In the telling

Carol Grosman believes that personal stories can help to resolve the conflict.

carol grosman 298 (photo credit: )
carol grosman 298
(photo credit: )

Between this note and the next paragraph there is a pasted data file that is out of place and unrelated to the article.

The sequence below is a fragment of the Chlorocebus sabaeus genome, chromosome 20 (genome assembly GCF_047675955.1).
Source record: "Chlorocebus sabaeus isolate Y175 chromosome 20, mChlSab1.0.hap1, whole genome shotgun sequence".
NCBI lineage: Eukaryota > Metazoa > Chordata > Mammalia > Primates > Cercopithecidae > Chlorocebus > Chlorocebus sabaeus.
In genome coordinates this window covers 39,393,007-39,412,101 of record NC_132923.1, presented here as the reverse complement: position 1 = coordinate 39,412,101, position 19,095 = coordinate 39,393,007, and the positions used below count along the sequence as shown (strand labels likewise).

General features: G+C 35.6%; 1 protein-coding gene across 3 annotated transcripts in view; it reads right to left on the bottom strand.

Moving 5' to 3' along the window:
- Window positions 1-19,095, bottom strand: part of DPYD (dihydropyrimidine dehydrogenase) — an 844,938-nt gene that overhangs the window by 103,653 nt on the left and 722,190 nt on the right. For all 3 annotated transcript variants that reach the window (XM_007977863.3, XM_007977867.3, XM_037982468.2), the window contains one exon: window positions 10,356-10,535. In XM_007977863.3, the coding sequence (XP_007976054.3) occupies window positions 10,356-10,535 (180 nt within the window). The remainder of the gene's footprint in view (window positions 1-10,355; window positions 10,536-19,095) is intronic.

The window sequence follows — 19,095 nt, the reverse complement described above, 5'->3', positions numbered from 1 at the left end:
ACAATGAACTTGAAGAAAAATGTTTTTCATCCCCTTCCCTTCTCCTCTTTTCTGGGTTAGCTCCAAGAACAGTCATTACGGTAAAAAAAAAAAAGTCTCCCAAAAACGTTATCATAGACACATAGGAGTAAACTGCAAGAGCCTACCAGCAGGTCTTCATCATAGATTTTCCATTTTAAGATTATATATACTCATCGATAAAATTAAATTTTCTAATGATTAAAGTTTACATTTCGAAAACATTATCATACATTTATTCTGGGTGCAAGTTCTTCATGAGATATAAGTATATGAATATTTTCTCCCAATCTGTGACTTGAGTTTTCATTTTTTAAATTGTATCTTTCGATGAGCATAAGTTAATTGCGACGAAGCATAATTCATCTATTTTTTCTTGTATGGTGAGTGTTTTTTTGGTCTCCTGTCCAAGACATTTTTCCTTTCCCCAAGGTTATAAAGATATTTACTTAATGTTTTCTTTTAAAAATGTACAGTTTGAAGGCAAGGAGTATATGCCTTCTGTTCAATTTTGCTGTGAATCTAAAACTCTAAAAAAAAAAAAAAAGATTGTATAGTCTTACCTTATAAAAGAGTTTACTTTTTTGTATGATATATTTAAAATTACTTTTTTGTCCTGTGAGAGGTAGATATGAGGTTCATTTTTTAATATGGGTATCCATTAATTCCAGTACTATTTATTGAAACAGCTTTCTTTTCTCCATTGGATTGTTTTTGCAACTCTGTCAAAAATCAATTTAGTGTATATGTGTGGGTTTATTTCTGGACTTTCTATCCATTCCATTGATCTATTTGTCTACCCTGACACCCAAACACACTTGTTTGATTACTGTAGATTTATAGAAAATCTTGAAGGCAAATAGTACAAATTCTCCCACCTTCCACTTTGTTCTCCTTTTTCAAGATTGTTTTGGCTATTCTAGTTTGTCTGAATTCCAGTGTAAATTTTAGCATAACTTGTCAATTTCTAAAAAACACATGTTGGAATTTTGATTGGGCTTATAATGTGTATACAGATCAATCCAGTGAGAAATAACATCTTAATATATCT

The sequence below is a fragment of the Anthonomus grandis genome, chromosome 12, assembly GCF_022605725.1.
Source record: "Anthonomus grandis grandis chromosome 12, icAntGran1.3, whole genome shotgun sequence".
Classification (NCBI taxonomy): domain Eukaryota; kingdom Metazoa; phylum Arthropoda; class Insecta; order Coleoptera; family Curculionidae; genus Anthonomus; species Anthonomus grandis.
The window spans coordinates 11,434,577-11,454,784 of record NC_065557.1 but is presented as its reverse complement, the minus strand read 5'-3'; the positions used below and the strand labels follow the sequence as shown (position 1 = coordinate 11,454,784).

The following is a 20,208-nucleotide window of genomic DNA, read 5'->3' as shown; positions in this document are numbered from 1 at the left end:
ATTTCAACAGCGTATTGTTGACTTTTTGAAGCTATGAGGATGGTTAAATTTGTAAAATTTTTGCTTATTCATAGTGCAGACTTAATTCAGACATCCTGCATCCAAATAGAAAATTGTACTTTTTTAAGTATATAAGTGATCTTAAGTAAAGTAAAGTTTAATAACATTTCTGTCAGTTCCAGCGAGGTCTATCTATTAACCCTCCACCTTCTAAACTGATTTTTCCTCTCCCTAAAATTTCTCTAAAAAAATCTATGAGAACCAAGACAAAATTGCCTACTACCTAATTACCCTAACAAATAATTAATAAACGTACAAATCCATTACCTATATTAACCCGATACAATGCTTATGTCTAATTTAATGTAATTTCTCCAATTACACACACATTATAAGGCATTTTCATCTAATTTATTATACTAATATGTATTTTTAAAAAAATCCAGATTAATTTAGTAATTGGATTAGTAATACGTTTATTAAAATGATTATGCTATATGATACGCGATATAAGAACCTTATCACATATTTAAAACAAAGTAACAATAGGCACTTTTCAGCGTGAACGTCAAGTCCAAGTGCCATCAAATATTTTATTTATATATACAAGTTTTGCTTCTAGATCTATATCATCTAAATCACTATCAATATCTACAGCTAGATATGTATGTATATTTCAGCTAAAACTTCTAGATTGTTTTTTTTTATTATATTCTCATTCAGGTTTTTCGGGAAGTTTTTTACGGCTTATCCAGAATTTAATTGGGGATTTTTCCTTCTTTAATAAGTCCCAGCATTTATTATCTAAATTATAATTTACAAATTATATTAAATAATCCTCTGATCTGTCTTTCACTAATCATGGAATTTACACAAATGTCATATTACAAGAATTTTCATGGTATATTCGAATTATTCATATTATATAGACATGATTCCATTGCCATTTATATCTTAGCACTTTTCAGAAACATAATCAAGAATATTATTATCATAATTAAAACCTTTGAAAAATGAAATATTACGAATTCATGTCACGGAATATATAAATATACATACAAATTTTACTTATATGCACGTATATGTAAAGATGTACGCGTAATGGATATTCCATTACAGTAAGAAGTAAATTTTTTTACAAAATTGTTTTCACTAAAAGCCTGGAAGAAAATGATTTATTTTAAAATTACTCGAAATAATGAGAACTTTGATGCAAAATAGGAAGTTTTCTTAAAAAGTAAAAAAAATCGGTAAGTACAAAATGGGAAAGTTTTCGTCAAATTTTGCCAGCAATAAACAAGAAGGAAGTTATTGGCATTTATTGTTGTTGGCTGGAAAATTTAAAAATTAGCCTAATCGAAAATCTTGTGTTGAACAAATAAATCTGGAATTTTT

Holocaust survivor Giselle Cycowicz loves Jerusalem "like a grandchild," a feeling inspired when she witnessed a blazing sunset between two buildings one afternoon in the religious neighborhood of Sanhedria Murhevet. A practicing psychologist in her late seventies, Cycowicz says she loves Jerusalem more than words and believes it is destiny that has allowed her to live here. "Jerusalem is like the sea and I am like the fish," says Palestinian Samir al-Jundi, whose family home was demolished in the Old City in 1967. The teachers' union leader would not be able to survive outside the city, he says. In Jerusalem, he can dream and fly and exist as a human being. For American storyteller and conflict resolution practitioner Carol Grosman, the faces and personal stories behind these sentiments provide a rare chance to promote empathy and increase communication between Israelis and Palestinians. Grosman is the creator and director of Jerusalem Stories, a project that uses stories and portrait photographs of real people in Jerusalem as a tool for conflict resolution and peace building. "Seeing the other as human is something that's important after you go through this kind of conflict. It's hard for people to deal with the other - even nice, politically correct people," says Grosman, 34, who has lived in Jerusalem for the past four years. Grosman, who is also an associate of the Center for World Religions, Diplomacy and Conflict Resolution at George Mason University's Institute for Conflict Analysis and Resolution, says that Jerusalem Stories, still in development, is a multi-faceted project that will use narratives and photographs of a wide array of Jerusalem residents to reach Israeli, Palestinian and American communities. She plans to publish a book of stories and photos featuring at least 25 of the city's diverse residents as well as create a story-telling performance, a photography exhibit, a story-based dialogue workshop and a newspaper series in Israeli and Palestinian media. The book, which has yet to be contracted, will be published and distributed in the Middle East and in America because, Grosman says, besides helping Israelis and Palestinians in the region to see one another as human, there is also a need for outside communities, particularly those with a stake in the conflict, to be exposed to these images. The striking portraits were taken by award-winning photographer Lloyd Wolf, who says he hopes that viewers will recognize their friends and neighbors, whether Muslim, Christian or Jew, in the photos. "I'm trying to help create empathy for the people portrayed, not judge them, either good or bad, but help to give a sense of an intimate experience of the humanity of a person," he says. "Whatever judgment (viewers) make is based on their own set and setting." A pilot project based on these stories, which will combine the storytelling performance, photo-text exhibit and interactive audience work, will be conducted six times in east and west Jerusalem starting as early as a year from now. As the project's interviewer and storyteller, Grosman hopes to present the people who live in Jerusalem, where they come from and their connection to the city. She is also interested in conveying how these residents have been impacted by the hostilities in the last five years and how they have responded to them. Grosman chose Jerusalem as the focus of her project since she was already living here, but is aware of the significance of her choice. Jerusalem is important to Israelis and Palestinians as well as Jews, Christians and Muslims all over the world, she notes. "It's an opportunity to show many different relationships with Jerusalem," says Grosman from her simple apartment in Old Katamon. "It's something that's shared. It's one of our commonalities." The project does not advocate any political solution to the conflict but does pave the way for increased communication and understanding. These traits that work to reweave social fabric will ultimately lead to political implications and social change, Grosman believes. While many academic disciplines examine storytelling, the use of narratives to facilitate peace is a very new field, says Jessica Senehi, a leading scholar of storytelling and conflict resolution and associate director of the Arthur V. Mauro Center for Peace and Justice in Manitoba, Canada. There is little empirical science available in the field of storytelling and peacemaking, and measuring ideas, emotions and personal change is a difficult task, but she explains that many people have personally witnessed and experienced the power of storytelling. "I think what Carol is doing is very cutting-edge. It's an intersection between the arts and between the practice of peace building that probably no one has ever looked at in quite the same way," says Senehi, a researcher who will be following, studying and evaluating Jerusalem Stories. "It's not about prescribing a solution to the conflict.... I think the ultimate purpose is to build relationships so people can work together to solve their problems." Virtually every culture and person has the capacity to tell and hear stories, a critical skill to human growth and survival, she adds. Such projects can create a fertile environment where people's stories are out there and can be drawn upon as a resource when people try to make sense of where they stand, who they are and how they want to envision the future. "In some ways, peace begins with each person," says Richard Eisendorf, the project's managing director and vice president of the Democracy Council, a nonprofit organization that promotes stable democratic institutions around the world and has provided logistical support for "Jerusalem Stories." The project is unique because Grosman has interviewed residents from all different colors, generations, and backgrounds, says Sami al-Jundi (Samir's brother), a Palestinian advisor to the project and center supervisor for Seeds of Peace in Jerusalem. "None of them represented Palestinians or Israelis," he says. "Everyone represented himself, and the sharing point was that they represented the face of humanity. This is a special thing." For Israeli advisor Yossi Klein Halevi, the project breaks down walls within the city, "even as other necessary ones are being built around the city. Regardless of the political outcomes, Jews, Muslims, Christians and Armenians are fated to live on the same side of the wall," Klein-Halevi says. "What has always moved me about Jerusalem is how cosmopolitan the city is beneath its veneer of provincialness, and Carol's book brings to the surface something of that cosmopolitanism getting past the stereotypes and telling us people's stories," says Halevi, a senior fellow at the Shalem Center in Jerusalem, Israel correspondent for the New Republic and a former writer for the Jerusalem Report and the Jerusalem Post. "We've lived together in the city for a long time without knowing each other's stories." Jerusalem Stories is not about profiling one kind of person, such as peace activists, but features "ordinary extraordinary people" and introduces many kinds of people to one another, Grosman notes. It includes not only Israelis and Palestinians, Jews, Christians and Muslims but also Westerners living in the city as well as sheikhs, rabbis, professionals, cab drivers, teens and street vendors. Nomi Gutenmacher, a religious Jew who immigrated from New York two decades ago, is one of the many Jerusalem residents featured in this project. A computer programmer and mother of seven, Gutenmacher helped form a weekly Tehillim or Psalms group for women in response to the hostilities that erupted five years ago. Gutenmacher chose to participate in Jerusalem Stories because she wanted others to know, she says, the view of religious, American Jews living in Jerusalem. She reveals that she felt a true yearning to return to her homeland, and believes it's a great blessing to live here. Grosman has also interviewed Samir al-Jundi, a former shopkeeper in the Old City. Jundi was born in the Old City and has fond memories of his childhood there. After his family's home in the Old City was demolished in 1967, the boy sold gum and cigarettes in the street to support his blind parents, his siblings and a neighbor's family. Decades later, when tourism dropped dramatically in the Old City due to increased tensions, Jundi transformed his tourist shop into a clothing shop in an effort to keep his business going. Jundi, who ultimately had to close his shop, chose to participate in the project, he says, because he wants others to learn about his life, and he believes that doing so will help them to view him as an equal. "The other side" of the conflict sees them only as servants, serving them in restaurants and washing their dishes. "We are also people and we have blood in our bodies, and we have feelings in our hearts," he says. "And this way, when we learn about us as equals, as a human being, then we think that we can trust each other afterwards." Others featured in Jerusalem Stories include Israeli Jew Miri Avitan, whose son was killed in December 2001 and Palestinian Lana Abu Hijleh, whose mother was killed in October 2002. Also featured is a Palestinian woman who sells olive oil in the street, an Ethiopian Jewish man who works for the Center of Ethiopian Advocacy, a Palestinian playwright and children's theater director and a young Israeli man drafted into the Israel Defense Forces. Grosman, who grew up in New Jersey with parents who loved to tell stories, had studied literature and conflict resolution in college but really made the connection between the two at the First International Congress on Literature, Culture and Peace in Haifa in June of 1999. There she attended a workshop led by an Israeli storyteller in which Arabs and Jews told personal stories to one another and then changed roles to play the "other" in their stories under guided supervision. "I was really mesmerized because I saw a storyteller working with this conflict that I care most about, with this group of people sharing personal stories with each other," recalls Grosman, who had come to Israel in 1992 on a program sponsored by Wesleyan University, where she did her undergraduate work. While listening to these stories, Grosman, a performing storyteller and coach, felt she was in the presence of something very powerful and meaningful - something that mattered. "Stories are memorable and lasting in ways that other communication is not," she observes. "I think it's because when we imagine something, we have a vicarious experience. We remember it almost the way we remember our life experiences... even more powerfully sometimes because of the trance you go into.... It's tight and powerful." Jerusalem Stories deals with highly sensitive issues, and designing a program that will be accepted, respected and trusted in both Arab and Jewish communities is indeed a challenge. In conflict situations, for example, choice of words and symbols can be land mines for those who have been traumatized. When Grosman realized that using the word "intifada" in her book proposal could put off some who view it as a war rather than an uprising, she opted to use the word "hostilities" instead. "No one can argue that it's been hostile," she quips. There are technical difficulties as well, such as securing the necessary resources and support to make the project a success. At the project's outset, Grosman found herself having to fundraise, organize, conduct interviews and work out the logistics completely on her own, which resulted in her working nearly 20-hour days. She now has a full-time program assistant, an intern and a volunteer fundraiser to assist. Jerusalem Stories has received funding from Israeli, Palestinian and US sources, including $40,000 from the US Institute for Peace and contributions from the Palestine Investment Fund, the Dorot Foundation, and the Alan B. Slifka Foundation in New York. Grosman has currently raised $87,500 but is seeking a total of nearly $430,000 to develop and implement the project as widely as possible. Besides the challenge of finding a quality publisher for the book, Grosman also has the virtual challenge of being in the middle of an ongoing war and keeping her heart open to all sides, Halevi says. "The fact that she is empathetic to all stories of the city, including right-wing religious Jews and anti-Zionist Palestinians, demonstrates that she can and is doing this," he praises. "Carol can get past the politics to the human dimension. If there is ever going to be peace here, that's the direction that we are going to need to go in." Grosman says she knows that the project alone will not bring peace to the Middle East. But she passionately believes that her project will make a difference.